It’s day six in Zagreb, and all of them have been filled with four things — sickness, fatigue, rain, and wine. And some photography, some of which I’ll share here, but more of which you could also find on Instagram and Facebook.
Rain is battering the street below as a cacophony of tourists’ babbling carries up to my window. I’m sitting in pajamas that can use a wash but the AirBNB’s machine is broken and I have to go on a trek to a laundromat tomorrow to contend with my everything-is-dirty life (but my host says he’ll repay me in cash, which is nice of him, and that the machine will be fixed soon).
Part of me expected to get sick. I was due. One doesn’t push the pedal to the metal for two-plus years and not eventually have a collapse. I planned three weeks here just in case I did get sick. Self-fulfilling prophecy? Not really. It’s the reality of what going from “hectic” to “totally slow” does to a person. With no need for the adrenaline that fuels a frantic life, the body is thrown in disarray.
I’ve been sad all day, though, because I had the good fortune to be invited to exactly the kind of thing I dreamed I’d experience on my travels — helping harvest olives. In these “old world” places, and even in new world wine regions like the ones at home, harvest time is when you pull together kindred spirits, friends, and family, and knuckle down for a weekend of work. Everyone shows up, works hard, and they get fed incredible food and wonderful wine. It’s work but also laughter and camaraderie, and it’s certainly not what your average tourist enjoys.
But I can’t do that. I can’t take the risk of getting out there this week when I’m still a disgusting snotball and working to others’ schedules. I need naps, my sleep is still erratic from jet-lag, and my “vacation” is over Sunday, meaning I return to a life of work daily — with a new version of my work program that I’ve never used before.
This is the trouble with travel life, though. Getting sick means missing precious time in a location you might never see again. It means missing out on opportunities you’ve never before been offered and may never receive again. It’s another argument for slow travel — so you can have “down” days without regretting too much.
What are my options, though? Going “Oh, but I gotta do this!” and then possibly being sick even longer, having it bleed over into another location? Or do I just stop and give into what I’m experiencing, because the sooner I’m over it, the quicker I can get back to the life I want to lead? Well, yeah. That one.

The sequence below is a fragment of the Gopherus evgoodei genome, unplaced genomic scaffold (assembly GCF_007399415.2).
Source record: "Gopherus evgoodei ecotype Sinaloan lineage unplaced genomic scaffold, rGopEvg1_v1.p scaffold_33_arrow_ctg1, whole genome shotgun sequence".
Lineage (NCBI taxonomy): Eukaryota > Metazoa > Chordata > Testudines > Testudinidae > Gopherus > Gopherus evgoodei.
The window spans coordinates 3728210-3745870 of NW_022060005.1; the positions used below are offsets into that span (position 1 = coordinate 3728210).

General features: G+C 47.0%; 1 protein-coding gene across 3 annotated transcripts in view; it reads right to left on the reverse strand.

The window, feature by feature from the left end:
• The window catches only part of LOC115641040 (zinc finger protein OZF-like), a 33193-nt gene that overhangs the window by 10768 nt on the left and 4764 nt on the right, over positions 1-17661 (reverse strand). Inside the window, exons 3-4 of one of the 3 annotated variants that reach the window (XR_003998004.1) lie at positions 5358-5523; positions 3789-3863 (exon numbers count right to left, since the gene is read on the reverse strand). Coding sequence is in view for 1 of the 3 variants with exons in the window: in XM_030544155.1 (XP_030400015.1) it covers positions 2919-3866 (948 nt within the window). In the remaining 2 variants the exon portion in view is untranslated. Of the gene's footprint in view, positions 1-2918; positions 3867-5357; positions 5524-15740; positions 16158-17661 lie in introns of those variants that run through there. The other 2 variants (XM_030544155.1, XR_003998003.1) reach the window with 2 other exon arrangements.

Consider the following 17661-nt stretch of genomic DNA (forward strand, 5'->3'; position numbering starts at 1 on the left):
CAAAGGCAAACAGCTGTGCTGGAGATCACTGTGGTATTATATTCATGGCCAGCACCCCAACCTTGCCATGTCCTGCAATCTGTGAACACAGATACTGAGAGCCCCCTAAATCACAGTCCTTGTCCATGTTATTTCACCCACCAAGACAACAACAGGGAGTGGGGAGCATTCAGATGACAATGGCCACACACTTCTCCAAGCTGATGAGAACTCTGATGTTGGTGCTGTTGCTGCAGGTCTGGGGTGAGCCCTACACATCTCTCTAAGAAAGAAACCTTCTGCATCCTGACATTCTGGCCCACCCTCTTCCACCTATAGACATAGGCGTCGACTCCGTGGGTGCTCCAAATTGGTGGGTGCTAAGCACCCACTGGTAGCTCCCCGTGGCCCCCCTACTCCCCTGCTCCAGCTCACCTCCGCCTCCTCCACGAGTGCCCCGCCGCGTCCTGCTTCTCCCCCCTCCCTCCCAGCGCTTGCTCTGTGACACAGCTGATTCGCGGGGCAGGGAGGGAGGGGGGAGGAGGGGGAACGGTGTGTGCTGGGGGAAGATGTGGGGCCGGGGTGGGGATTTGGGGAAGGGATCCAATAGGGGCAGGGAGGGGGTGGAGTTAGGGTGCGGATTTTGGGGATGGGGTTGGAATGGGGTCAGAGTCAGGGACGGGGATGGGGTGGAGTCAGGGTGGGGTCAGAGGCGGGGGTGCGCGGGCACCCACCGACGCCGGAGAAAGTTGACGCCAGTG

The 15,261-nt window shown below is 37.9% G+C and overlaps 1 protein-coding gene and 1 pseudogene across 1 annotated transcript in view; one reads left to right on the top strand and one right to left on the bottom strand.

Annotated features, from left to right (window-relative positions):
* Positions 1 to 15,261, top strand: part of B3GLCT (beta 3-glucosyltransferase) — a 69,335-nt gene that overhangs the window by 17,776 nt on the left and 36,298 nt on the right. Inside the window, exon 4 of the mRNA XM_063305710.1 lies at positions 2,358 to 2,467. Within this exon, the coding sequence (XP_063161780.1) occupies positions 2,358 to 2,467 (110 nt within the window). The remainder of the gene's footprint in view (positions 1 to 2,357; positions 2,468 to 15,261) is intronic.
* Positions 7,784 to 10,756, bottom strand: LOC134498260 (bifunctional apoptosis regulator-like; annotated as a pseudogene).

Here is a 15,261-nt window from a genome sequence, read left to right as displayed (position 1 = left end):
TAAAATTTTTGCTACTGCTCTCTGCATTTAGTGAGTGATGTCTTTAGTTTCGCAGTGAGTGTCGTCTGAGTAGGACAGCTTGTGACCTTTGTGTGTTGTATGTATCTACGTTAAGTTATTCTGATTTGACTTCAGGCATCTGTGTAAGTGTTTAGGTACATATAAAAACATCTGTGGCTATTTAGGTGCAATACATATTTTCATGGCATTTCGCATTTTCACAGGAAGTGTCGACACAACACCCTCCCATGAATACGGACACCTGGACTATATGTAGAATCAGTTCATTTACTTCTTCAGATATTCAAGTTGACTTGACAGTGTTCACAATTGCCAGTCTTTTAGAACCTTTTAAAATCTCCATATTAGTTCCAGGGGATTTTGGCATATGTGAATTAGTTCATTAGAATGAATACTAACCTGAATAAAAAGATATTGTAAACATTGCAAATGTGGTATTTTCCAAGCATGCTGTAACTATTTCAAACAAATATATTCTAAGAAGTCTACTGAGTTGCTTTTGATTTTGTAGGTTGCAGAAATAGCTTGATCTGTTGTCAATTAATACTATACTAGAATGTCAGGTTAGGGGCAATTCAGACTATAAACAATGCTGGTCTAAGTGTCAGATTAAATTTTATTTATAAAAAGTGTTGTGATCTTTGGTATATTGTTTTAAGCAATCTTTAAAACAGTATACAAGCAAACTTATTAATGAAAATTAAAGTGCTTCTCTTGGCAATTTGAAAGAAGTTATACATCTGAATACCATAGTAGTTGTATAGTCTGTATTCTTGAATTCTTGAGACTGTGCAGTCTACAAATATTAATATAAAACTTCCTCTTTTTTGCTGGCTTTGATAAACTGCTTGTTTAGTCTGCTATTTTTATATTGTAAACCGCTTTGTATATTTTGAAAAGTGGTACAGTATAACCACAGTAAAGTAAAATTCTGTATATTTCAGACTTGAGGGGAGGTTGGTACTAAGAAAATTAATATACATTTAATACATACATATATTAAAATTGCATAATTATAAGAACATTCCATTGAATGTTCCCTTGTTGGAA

So, here I am, in the touristy district of Zagreb, nursing a bad cold, drinking pity wine, and eating Not Far From Home (and having some misses among the foodie hits).
Still, I’ve seen some of Zagreb, met some people, and made some observations, so how about we change topics and talk about that? Sure! Let’s!
They Take The Time to Eat & Drink
I really like the lack of takeout here. Yeah, it exists, and people do takeout coffee and all that, but they do it way, way less. A local man seemed to get defensive when I said there was barely any takeout, but I don’t think he realizes what an atrocity takeout is back at home. I’ve seen garbage cans literally overflowing and spilling onto the streets because of Starbucks cups and fast food trash. It’s an embarrassment and environmental crime. Here, people seem much more likely to just stop and drink a cup of kava the old-school way, in a cup — with saucers, even! and pretty little spoons! — indoors or on year-round sidewalk patios. They stop, enjoy, and then go again. It’s perfectly normal to go in for just 10 minutes to drink your coffee — which is always a small cup of espresso you can get with either milk or whipping cream. This is a healthy, beautiful way to live. I also have seen only a handful of people eating while they walk, and likely all tourists, because locals seem to feel the same about civilized eating as they do coffee-sipping.
Window shopping isn’t guesswork
You know what I could get used to everywhere else? This Zagrebian (or is it Croatian?) tendency to price EVERYTHING you see in windows. “How much is that doggy in the window” wouldn’t even be a song in this town because you’d freakin’ well know how much the doggy is. He’s 2499 kuna! I love this transparency and I think it makes us more likely to spend money because we know we can afford the thing, rather than faking us into a store where we learn it’s out of reach, so we slink out in it’s-out-of-my-means shame.
Do NOT walk on the outside of sidewalks. That’s the cycling lane. Even if it’s not marked, that’s where the bikes’ll be making their way. They get about 24” tops for the “bike lane” on the edge of sidewalks, and given how hairy traffic can be here, like in all European cities, that’s a bit of a daunting prospect. Sure makes me laugh at the indignity expressed by pedestrians back home who think cyclists of any speed or style on the sidewalks are just a hair’s width from killing everyone.
That’s that, folks!
I’ll stop there, but there will be way more observations after I’ve been here awhile. So far, I’m really enjoying the little I’ve seen of this city and I look forward to sharing more with you.